These bots can be upgraded with different armor types found in the world and the cores that Joule extracts can be used to increase their stats to make them more effective in combat. Joule and the bots do level up from experience, but players will need to make sure to manually increase the statistics using cores to really maximize the effect.
While ReCore has a lot of good going for it, there are some negatives to this experience as well. What’s interesting is that while ReCore does suffer from its own fair share of issues, they become more apparent the longer you play through the game.
The first thing you’ll notice are the lengthy load times. Considering that the game is made up of a series of zones, fast travelling is something you’ll be doing quite often, especially since upgrading and customizing your corebots can only be done from Joule’s base. With fast travelling comes a lot of loading screens and sadly, you’ll be sitting for upwards of a minute waiting for something to happen.
With that said, I’ll leave this point right there because the issue has been confirmed and is being dealt with by Armature in the first patch for ReCore. Hopefully, this issue will be long gone once it arrives.
The biggest issue facing the game in my opinion however is the element of grinding and forced backtracking. No spoilers but this mechanic is best seen in the final mission of the game. Essentially, Joule needs to climb a tower, though the issue here is that to gain access to each floor, she’ll have needed to collect ‘X’ amount of prismatic core items. Don’t have enough? Well, you’ll need to head back out into the wasteland to collect more. Each floor of this tower requires more and more, with the final one requiring all most all of these special cores to be collected.
It’s plain to see that this is a way to artificially increases the game’s length and in my opinion, it slowly drains the game of its fun factor. In actuality, it also makes the loading issue seem even worse due to the amount of backtracking that is needed at this point. This core restriction is fine for the optional tombs scattered around the landscape, but when it completely halts main story progression, that’s when I have a problem.
Speaking of the Corebots, while I generally love these little AIs, you can only have two on you at one time. I simply don’t understand this restriction because all four are very useful and required in order to do certain things. The game doesn’t telegraph which two Joule should use, so it’s entirely possible that players will need to backtrack in order to swap them out again.
The same goes for the cores themselves, as Joule ultimately finds 4 bots, but only has three cores to use. Players will need to swap one of the cores to use the fourth bot, so again, you’ll need to backtrack to a workbench found in Joule’s base to swap them. This restriction is really unfortunate as backtracking resets the enemies walking around as well, so you’ll be fighting the same creatures often.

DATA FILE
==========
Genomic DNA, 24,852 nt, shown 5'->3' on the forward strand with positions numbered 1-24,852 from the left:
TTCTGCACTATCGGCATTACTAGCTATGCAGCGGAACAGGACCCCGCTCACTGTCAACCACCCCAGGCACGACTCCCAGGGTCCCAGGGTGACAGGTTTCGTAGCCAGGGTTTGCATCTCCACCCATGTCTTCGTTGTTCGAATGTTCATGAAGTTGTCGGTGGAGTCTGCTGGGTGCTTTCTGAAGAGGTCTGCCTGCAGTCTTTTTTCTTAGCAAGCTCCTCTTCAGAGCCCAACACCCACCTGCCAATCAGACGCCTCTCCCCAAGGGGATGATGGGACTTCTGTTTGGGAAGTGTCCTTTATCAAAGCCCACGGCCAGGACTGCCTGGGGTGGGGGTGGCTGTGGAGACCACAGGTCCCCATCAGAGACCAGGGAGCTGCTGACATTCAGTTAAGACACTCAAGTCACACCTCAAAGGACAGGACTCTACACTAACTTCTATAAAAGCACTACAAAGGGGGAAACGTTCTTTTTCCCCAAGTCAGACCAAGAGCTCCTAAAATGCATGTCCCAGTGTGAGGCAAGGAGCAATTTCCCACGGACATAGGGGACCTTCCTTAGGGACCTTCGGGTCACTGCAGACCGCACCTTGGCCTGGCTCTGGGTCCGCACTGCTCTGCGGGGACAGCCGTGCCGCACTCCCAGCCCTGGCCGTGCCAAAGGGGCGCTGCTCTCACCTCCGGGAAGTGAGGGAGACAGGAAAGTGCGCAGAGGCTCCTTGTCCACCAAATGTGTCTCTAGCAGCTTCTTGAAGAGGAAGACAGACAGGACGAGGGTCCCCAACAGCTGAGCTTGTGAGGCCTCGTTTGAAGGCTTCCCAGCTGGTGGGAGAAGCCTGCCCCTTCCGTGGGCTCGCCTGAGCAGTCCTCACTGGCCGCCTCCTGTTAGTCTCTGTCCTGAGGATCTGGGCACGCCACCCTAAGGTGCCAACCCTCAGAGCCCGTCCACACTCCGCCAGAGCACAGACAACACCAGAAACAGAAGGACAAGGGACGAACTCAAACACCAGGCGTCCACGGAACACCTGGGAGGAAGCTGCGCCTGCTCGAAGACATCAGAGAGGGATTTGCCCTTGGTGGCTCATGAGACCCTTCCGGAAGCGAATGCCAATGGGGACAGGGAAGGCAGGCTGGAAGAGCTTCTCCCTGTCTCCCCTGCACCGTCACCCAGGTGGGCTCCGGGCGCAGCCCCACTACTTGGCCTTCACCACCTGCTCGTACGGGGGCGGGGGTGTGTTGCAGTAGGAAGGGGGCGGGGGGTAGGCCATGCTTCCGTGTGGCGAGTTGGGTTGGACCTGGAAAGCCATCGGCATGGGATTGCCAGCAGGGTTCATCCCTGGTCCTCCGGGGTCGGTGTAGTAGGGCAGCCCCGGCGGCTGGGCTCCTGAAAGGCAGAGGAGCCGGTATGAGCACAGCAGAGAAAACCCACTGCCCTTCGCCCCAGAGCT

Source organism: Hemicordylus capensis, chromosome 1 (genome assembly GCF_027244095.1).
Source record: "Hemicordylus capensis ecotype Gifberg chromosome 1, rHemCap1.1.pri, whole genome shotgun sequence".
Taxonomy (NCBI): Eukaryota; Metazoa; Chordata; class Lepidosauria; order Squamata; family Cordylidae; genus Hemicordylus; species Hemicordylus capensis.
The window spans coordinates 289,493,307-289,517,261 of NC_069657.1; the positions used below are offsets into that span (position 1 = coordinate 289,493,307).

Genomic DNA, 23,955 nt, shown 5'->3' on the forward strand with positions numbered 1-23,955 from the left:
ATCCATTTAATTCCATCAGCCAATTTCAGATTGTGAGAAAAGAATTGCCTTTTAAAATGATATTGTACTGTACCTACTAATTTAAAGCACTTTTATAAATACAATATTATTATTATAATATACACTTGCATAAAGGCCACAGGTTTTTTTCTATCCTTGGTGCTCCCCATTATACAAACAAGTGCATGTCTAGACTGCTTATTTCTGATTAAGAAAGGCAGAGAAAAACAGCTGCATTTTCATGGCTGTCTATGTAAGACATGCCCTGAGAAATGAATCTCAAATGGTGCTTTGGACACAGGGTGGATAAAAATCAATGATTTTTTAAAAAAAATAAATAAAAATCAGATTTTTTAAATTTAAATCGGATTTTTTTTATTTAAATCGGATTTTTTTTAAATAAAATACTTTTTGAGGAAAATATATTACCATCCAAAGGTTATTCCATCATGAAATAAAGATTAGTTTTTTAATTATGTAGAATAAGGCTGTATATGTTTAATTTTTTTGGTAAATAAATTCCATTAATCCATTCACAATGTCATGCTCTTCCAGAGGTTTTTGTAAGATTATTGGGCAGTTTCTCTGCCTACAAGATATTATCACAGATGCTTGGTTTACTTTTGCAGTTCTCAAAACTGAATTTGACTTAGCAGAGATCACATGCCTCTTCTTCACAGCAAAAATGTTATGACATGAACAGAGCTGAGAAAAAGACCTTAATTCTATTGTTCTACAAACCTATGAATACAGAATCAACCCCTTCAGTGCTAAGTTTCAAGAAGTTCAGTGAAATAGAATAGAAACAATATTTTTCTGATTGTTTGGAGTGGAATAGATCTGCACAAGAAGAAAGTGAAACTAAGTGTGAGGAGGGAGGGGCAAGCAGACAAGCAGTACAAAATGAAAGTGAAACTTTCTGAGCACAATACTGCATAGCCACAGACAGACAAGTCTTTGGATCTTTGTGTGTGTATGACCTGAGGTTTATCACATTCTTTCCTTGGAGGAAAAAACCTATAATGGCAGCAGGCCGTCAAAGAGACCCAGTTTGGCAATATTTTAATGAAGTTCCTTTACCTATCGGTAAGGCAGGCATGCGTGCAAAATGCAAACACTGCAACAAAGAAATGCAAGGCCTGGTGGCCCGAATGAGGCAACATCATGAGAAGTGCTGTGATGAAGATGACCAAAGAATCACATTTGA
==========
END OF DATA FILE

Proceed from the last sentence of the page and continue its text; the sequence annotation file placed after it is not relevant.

Speaking of backtracking, you’ve collected a few cores and now you want to upgrade your bots. Well, prepare for more backtracking as upgrading can only be done from Joule’s workbench from her crawler base.
Odd side note. The fifth and final bot Joule can recruit is kind of a tank robot. Players can see this thing in the background of the box art and most promotional items. What’s strange to me is the fact that it’s actually missing from the game entirely. I was surprised to see the game end with no mention of this bot even though it is clearly featured everywhere. True, this fact really doesn’t impact the game in anyway, just a bit strange in my eyes.
ReCore is a solid game enhanced with fantastic ideas that unfortunately are held back by a few technical issues and a finale that really didn’t need to be as lengthy as it was. All in all, the price point is perfect and I now understand why Microsoft went that route. It’s hard to fault a game that isn’t being sold at full price, and for what I got, I’d happily pay it again. ReCore may not be on everyone’s game of the year lists for 2016, but it is a fun experience and one I’m glad I took.
While the ending didn’t feel entirely satisfying, setting up either a sequel or story DLC, I’d still love to see where this franchise goes from here, especially if Armature and Concept use the feedback to improve the experience as a whole if a sequel is planned down the road. There’s a ton of potential here, and I’d love to see what the teams come up with next.